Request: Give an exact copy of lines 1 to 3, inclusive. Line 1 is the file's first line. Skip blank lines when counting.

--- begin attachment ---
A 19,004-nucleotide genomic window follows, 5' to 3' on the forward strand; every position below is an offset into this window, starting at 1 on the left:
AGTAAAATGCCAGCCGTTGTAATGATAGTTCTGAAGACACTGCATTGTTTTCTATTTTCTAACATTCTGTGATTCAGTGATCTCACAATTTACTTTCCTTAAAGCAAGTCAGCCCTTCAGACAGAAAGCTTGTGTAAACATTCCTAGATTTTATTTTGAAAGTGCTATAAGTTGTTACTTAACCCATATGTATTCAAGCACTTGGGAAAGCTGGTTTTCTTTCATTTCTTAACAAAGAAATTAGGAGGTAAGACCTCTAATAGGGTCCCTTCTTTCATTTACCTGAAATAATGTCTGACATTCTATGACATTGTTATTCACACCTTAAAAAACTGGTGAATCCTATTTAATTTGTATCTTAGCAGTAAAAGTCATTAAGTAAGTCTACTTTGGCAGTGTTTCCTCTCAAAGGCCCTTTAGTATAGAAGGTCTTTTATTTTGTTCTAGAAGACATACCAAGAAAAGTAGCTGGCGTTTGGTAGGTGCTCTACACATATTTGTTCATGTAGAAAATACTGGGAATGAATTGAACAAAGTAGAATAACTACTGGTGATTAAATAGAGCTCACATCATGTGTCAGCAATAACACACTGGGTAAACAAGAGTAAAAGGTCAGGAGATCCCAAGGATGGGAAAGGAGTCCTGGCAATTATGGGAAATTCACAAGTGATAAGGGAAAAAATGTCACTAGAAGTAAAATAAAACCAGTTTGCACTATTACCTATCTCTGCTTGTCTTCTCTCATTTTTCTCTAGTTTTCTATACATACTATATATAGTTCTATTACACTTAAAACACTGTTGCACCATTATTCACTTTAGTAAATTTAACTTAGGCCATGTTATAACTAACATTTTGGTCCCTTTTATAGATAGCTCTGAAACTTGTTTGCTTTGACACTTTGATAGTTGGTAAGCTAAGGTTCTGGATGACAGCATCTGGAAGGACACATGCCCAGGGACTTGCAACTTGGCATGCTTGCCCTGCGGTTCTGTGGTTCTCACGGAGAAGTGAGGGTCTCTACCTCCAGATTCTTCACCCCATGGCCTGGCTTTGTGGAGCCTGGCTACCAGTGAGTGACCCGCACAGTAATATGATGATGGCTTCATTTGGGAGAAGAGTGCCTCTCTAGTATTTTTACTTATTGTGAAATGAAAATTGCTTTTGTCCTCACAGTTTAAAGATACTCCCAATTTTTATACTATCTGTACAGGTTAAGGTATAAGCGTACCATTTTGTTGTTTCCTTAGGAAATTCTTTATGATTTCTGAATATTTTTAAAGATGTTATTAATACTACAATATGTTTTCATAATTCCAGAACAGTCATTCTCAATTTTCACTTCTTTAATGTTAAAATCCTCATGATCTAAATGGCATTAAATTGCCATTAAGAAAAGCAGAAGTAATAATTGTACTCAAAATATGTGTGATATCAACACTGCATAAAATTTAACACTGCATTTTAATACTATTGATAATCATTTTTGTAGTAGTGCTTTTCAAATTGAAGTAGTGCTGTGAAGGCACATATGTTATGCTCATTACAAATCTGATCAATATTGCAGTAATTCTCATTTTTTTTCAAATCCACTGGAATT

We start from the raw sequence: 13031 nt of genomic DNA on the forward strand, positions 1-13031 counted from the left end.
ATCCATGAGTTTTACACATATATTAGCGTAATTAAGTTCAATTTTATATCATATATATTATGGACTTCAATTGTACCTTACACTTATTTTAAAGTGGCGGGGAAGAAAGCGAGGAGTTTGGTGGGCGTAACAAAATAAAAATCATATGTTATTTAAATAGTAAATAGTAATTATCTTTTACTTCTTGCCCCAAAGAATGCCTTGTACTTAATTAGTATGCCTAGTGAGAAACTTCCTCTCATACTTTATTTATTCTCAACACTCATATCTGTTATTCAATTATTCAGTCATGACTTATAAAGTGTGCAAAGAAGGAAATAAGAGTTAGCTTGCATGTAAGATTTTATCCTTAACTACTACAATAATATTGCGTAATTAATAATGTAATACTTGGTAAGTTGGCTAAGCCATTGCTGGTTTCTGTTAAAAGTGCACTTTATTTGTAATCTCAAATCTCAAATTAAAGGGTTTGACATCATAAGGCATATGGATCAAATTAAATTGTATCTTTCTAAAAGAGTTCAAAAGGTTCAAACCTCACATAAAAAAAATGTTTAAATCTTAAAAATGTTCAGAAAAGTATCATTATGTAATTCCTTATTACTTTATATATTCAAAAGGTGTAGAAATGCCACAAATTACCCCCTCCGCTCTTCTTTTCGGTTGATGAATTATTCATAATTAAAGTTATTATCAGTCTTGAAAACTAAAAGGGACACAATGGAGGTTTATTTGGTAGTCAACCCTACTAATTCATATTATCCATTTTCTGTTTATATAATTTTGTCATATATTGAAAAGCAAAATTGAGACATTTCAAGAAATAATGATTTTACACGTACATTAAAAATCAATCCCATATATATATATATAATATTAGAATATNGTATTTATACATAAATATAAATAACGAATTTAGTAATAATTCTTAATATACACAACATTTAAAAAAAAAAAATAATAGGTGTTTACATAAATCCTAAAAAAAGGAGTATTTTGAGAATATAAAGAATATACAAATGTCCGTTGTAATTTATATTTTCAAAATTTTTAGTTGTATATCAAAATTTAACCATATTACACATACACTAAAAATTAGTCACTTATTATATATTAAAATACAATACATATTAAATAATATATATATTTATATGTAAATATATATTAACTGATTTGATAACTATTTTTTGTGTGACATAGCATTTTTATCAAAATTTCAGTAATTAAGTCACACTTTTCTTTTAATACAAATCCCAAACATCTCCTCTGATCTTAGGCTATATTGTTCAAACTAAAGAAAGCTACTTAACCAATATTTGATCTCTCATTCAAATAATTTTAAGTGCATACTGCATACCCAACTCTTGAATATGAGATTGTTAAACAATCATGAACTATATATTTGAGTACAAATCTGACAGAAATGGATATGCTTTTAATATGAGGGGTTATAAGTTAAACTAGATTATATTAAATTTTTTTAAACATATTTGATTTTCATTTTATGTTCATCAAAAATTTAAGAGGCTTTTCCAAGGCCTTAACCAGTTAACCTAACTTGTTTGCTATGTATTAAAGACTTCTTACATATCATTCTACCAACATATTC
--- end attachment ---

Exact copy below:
A 19,004-nucleotide genomic window follows, 5' to 3' on the forward strand; every position below is an offset into this window, starting at 1 on the left:
AGTAAAATGCCAGCCGTTGTAATGATAGTTCTGAAGACACTGCATTGTTTTCTATTTTCTAACATTCTGTGATTCAGTGATCTCACAATTTACTTTCCTTAAAGCAAGTCAGCCCTTCAGACAGAAAGCTTGTGTAAACATTCCTAGATTTTATTTTGAAAGTGCTATAAGTTGTTACTTAACCCATATGTATTCAAGCACTTGGGAAAGCTGGTTTTCTTTCATTTCTTAACAAAGAAATTAGGAGGTAAGACCTCTAATAGGGTCCCTTCTTTCATTTACCTGAAATAATGTCTGACATTCTATGACATTGTTATTCACACCTTAAAAAACTGGTGAATCCTATTTAATTTGTATCTTAGCAGTAAAAGTCATTAAGTAAGTCTACTTTGGCAGTGTTTCCTCTCAAAGGCCCTTTAGTATAGAAGGTCTTTTATTTTGTTCTAGAAGACATACCAAGAAAAGTAGCTGGCGTTTGGTAGGTGCTCTACACATATTTGTTCATGTAGAAAATACTGGGAATGAATTGAACAAAGTAGAATAACTACTGGTGATTAAATAGAGCTCACATCATGTGTCAGCAATAACACACTGGGTAAACAAGAGTAAAAGGTCAGGAGATCCCAAGGATGGGAAAGGAGTCCTGGCAATTATGGGAAATTCACAAGTGATAAGGGAAAAAATGTCACTAGAAGTAAAATAAAACCAGTTTGCACTATTACCTATCTCTGCTTGTCTTCTCTCATTTTTCTCTAGTTTTCTATACATACTATATATAGTTCTATTACACTTAAAACACTGTTGCACCATTATTCACTTTAGTAAATTTAACTTAGGCCATGTTATAACTAACATTTTGGTCCCTTTTATAGATAGCTCTGAAACTTGTTTGCTTTGACACTTTGATAGTTGGTAAGCTAAGGTTCTGGATGACAGCATCTGGAAGGACACATGCCCAGGGACTTGCAACTTGGCATGCTTGCCCTGCGGTTCTGTGGTTCTCACGGAGAAGTGAGGGTCTCTACCTCCAGATTCTTCACCCCATGGCCTGGCTTTGTGGAGCCTGGCTACCAGTGAGTGACCCGCACAGTAATATGATGATGGCTTCATTTGGGAGAAGAGTGCCTCTCTAGTATTTTTACTTATTGTGAAATGAAAATTGCTTTTGTCCTCACAGTTTAAAGATACTCCCAATTTTTATACTATCTGTACAGGTTAAGGTATAAGCGTACCATTTTGTTGTTTCCTTAGGAAATTCTTTATGATTTCTGAATATTTTTAAAGATGTTATTAATACTACAATATGTTTTCATAATTCCAGAACAGTCATTCTCAATTTTCACTTCTTTAATGTTAAAATCCTCATGATCTAAATGGCATTAAATTGCCATTAAGAAAAGCAGAAGTAATAATTGTACTCAAAATATGTGTGATATCAACACTGCATAAAATTTAACACTGCATTTTAATACTATTGATAATCATTTTTGTAGTAGTGCTTTTCAAATTGAAGTAGTGCTGTGAAGGCACATATGTTATGCTCATTACAAATCTGATCAATATTGCAGTAATTCTCATTTTTTTTCAAATCCACTGGAATT

We start from the raw sequence: 13031 nt of genomic DNA on the forward strand, positions 1-13031 counted from the left end.